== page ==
These were based on what is stated in KORWALD, unit histories, type histories, and other sources that I came across and if they didn't get really specific I gave them the benefit of the doubt. Many of the ones you note are not listed, e.g. crashing on a strafing run could be either an accident or AAA but it is a combat loss, no matter which way you slice it. (If he wasn't in combat he wouldn't have been there in the first place, so to speak!)
The air-to-air losses are the cuts I have on and are an attempt to fix a reason for a loss rather than a claim. A B-29 that crashes and is written off on landing due to fatal damage from a MiG-15 is a combat air-to-air loss from my point of view (due to what caused it to crash on landing) but that doesn't make it a victory for some pilot. Rationale is that if it hadn't been shot to bits it would probably not have crashed on landing.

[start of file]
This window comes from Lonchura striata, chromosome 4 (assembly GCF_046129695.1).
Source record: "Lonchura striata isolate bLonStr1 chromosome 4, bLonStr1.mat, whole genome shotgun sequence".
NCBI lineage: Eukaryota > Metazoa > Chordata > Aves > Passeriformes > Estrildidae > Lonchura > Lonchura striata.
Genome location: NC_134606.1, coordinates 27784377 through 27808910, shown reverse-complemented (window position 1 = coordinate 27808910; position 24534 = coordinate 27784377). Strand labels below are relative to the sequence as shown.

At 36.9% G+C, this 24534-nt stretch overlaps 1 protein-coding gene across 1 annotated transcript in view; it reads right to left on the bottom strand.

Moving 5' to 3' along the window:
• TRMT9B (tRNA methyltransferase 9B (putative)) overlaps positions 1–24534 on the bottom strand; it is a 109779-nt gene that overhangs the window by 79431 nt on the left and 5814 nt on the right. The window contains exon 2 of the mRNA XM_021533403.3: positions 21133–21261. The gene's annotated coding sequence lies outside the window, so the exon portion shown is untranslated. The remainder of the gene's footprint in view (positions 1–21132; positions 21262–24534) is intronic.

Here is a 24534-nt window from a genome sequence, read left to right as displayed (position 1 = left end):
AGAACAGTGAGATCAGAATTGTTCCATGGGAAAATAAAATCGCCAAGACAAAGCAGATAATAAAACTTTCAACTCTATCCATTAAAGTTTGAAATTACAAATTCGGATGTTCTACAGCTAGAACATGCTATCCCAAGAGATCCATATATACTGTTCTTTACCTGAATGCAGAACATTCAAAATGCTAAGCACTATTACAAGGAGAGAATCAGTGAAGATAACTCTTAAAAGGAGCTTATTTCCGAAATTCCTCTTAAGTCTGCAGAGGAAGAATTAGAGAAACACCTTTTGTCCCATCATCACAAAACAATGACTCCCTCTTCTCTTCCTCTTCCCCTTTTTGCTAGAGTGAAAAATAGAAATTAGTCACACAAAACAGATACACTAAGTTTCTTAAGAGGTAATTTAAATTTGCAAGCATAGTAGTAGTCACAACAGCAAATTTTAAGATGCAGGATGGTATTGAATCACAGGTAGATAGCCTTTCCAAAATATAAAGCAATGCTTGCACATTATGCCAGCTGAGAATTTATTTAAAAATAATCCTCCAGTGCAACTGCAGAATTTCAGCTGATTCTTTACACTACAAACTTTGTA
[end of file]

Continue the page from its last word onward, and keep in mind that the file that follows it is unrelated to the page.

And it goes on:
Biggest area of argument between US and Soviet accounts is the number of aircraft that crashed or landed in the Yellow Sea or Gulf of Korea due to air-to-air damage. Soviets still claim them as victories, whereas USAF still lists most of them as "operational non-combat" losses and with no "smoking hole in the ground" says prove it.
Bottom line is that there are NO conclusive source lists for losses by either side (China and the DPRK have none anywhere that I know of, yet lost the highest numbers or percentages of any combatant) so it will always be a subject of debate.